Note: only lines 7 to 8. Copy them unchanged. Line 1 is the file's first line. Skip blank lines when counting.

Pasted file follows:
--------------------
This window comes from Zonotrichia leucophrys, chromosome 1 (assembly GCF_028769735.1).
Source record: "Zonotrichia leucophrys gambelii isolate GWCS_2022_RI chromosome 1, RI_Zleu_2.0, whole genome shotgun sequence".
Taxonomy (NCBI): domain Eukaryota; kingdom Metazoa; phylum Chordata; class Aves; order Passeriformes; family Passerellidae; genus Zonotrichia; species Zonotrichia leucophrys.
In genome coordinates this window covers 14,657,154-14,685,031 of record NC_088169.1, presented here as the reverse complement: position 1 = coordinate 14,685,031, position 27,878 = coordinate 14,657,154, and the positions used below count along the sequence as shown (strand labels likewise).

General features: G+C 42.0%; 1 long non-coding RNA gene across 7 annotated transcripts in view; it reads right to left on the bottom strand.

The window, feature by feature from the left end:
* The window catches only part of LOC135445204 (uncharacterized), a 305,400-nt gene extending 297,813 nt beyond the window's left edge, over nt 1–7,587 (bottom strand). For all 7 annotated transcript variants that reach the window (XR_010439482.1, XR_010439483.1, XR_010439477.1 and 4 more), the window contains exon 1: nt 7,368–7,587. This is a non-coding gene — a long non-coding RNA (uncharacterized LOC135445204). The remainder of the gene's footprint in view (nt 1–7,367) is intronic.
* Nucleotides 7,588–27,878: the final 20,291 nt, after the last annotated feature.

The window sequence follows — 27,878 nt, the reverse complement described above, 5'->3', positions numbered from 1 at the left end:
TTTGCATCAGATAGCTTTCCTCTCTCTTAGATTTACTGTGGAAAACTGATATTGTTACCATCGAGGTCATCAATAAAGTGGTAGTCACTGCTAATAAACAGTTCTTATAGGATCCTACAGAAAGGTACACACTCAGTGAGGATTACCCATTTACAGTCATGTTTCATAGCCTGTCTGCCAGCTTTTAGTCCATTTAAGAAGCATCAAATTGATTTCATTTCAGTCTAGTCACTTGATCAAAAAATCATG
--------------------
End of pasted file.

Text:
* The window catches only part of LOC135445204 (uncharacterized), a 305,400-nt gene extending 297,813 nt beyond the window's left edge, over nt 1–7,587 (bottom strand). For all 7 annotated transcript variants that reach the window (XR_010439482.1, XR_010439483.1, XR_010439477.1 and 4 more), the window contains exon 1: nt 7,368–7,587. This is a non-coding gene — a long non-coding RNA (uncharacterized LOC135445204). The remainder of the gene's footprint in view (nt 1–7,367) is intronic.
* Nucleotides 7,588–27,878: the final 20,291 nt, after the last annotated feature.